By Josh Daniels
As the opioid epidemic continues in North America, the same crisis has slowly grown in Africa over the last decade. Tramadol – an opioid used to treat pain – has spread throughout the continent in alarming amounts. In 2013, 300kg of the substance was seized in Africa. By 2017, it had gone up to three tons. Currently, 87% of opioid seizures globally occur in Africa, and the future does not look promising for the already struggling continent.
Originally intended to help laborers through pain, tramadol has entrenched itself into youth culture. It has become common for kids to mix the drug into energy drinks and water for school. The crisis has even affected nature in the nation; Tramadol was discovered by a team of researchers in the roots of Nauclea Latifolia, a popular medicinal plant in Africa. There are different theories of how the substance arrived in the roots, one being that the drug has been so overused that it has seeped into groundwater through people’s urine. Another theory is that farmers have been feeding their cows the drug, and their feces have distributed it.
Opioid use in Africa is clearly a crisis, yet there is very little help for the people of the continent. Various countries do not have sufficient drug treatment services; Cameroon only has a single rehabilitation center in the whole country. Most countries have resorted to drug prevention measures of the past, cracking down on illegal substances through intense restrictions and harsh punishments. These methods have not worked, and huge black markets have risen throughout Africa as a consequence.
Countries have even begun reducing the amount of medical tramadol that can be given out to patients, even though it is their only option for actual pain relief. Morphine and other pain killers have been restricted across the continent, so most people have no other option other than tramadol. Another problem with this course of action is that most tramadol being sold is not even the real drug. Labs in China and India have produced pills labeled as tramadol, which are then trafficked into the country, but are not actually tramadol. The restricting of the use of medical tramadol will only hurt the people of Africa and encourage illegal trade.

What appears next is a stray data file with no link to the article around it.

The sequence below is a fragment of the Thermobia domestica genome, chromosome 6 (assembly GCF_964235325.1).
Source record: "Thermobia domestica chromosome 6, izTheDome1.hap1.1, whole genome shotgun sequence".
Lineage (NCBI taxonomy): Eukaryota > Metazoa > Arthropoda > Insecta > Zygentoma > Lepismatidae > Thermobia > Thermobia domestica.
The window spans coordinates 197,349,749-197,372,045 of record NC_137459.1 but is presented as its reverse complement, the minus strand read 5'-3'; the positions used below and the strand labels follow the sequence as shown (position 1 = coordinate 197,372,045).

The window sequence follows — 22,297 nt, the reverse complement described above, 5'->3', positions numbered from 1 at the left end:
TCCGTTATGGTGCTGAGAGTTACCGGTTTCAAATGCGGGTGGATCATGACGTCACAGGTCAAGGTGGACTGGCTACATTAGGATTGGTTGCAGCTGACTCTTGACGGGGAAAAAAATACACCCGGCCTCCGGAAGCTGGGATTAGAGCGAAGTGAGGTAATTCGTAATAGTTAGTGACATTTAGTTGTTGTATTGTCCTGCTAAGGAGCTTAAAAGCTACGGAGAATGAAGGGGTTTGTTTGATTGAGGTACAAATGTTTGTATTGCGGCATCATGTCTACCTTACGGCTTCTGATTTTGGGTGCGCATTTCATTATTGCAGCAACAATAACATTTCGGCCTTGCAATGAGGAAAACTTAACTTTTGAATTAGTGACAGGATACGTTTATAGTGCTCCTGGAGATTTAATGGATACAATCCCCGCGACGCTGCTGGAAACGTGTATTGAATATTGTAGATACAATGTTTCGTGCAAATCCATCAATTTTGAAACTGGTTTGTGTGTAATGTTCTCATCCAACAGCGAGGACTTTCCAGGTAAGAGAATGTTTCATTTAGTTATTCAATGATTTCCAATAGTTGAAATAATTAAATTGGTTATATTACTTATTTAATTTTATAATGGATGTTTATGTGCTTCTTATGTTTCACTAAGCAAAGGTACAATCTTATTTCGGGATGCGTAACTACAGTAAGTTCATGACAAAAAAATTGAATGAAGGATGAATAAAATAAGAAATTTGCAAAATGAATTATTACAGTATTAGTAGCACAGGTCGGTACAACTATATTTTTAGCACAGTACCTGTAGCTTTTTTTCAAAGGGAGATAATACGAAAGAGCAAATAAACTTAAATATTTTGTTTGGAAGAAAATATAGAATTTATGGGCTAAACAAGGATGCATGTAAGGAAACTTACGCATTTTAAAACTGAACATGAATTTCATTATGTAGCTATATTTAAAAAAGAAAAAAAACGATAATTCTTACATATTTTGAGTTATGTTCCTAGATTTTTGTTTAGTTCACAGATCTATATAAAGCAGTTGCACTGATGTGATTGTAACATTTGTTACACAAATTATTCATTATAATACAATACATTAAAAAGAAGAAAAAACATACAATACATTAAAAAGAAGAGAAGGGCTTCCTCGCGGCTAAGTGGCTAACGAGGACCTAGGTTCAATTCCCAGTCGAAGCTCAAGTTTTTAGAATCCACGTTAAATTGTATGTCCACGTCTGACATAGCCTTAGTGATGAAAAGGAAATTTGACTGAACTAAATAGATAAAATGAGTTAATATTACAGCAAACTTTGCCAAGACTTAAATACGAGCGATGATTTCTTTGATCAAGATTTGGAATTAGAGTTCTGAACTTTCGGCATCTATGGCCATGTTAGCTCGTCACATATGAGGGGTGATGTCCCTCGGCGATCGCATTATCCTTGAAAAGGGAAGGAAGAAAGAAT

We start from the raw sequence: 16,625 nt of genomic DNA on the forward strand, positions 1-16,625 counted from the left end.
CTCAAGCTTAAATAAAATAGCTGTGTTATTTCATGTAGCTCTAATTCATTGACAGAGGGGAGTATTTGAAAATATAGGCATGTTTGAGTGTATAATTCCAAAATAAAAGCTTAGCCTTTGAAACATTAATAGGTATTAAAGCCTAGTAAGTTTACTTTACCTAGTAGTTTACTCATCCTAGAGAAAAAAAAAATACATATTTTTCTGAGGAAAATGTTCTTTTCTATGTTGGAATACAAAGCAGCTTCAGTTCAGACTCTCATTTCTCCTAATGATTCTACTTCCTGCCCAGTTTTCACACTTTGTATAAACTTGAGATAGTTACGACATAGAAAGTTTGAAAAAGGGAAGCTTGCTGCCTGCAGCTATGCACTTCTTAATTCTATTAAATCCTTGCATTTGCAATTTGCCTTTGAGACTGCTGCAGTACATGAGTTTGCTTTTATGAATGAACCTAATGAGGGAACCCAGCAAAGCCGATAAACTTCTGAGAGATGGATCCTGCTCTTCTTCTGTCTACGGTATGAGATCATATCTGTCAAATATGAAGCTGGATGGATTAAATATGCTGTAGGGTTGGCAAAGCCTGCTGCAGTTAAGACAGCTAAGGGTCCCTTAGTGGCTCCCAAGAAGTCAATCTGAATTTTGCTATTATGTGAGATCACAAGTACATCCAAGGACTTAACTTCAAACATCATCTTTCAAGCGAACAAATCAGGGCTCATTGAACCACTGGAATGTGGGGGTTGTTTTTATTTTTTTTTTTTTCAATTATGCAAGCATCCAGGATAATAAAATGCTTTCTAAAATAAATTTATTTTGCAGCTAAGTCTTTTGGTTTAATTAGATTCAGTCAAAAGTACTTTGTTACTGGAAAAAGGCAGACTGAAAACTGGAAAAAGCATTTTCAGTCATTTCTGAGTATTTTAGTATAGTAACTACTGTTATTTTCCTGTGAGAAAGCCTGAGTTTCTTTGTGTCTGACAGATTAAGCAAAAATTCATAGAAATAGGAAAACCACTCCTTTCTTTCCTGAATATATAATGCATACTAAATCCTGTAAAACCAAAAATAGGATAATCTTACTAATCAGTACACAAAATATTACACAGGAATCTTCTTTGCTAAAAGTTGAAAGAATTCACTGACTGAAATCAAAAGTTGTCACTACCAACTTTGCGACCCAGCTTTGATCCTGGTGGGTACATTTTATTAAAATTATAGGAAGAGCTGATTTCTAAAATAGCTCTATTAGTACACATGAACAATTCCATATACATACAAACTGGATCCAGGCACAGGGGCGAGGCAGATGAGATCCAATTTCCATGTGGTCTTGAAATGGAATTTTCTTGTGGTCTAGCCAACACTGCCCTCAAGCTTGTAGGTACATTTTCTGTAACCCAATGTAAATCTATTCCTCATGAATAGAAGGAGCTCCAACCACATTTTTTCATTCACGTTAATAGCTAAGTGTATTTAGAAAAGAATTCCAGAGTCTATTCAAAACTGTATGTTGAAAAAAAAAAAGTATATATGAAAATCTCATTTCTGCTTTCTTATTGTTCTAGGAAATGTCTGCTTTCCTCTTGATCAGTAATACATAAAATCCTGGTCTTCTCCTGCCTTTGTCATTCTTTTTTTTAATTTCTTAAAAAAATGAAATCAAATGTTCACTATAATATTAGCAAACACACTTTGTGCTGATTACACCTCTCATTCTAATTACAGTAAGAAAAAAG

Medical fraud is no stranger to the continent – according to the WHO, fraudulent anti malarial drugs cause an estimated 270 thousand deaths each year in sub-saharan Africa. Terrorists like Boko Haram, a well known terrorist organization based in Nigeria, have started using tramadol to control victims through addiction. The group forces these men and women into addiction, and then tells them to commit atrocities or else they will not receive their doses.
Restrictive methods will not work in Africa, as they have not worked around the world when implemented. Sadly, the continent continues to create harsher penalties and stricter lockdowns on the drug, with no easy access to mental health or drug rehabilitation. Hopefully Africa can figure this out and take a more humane approach to its own war on drugs.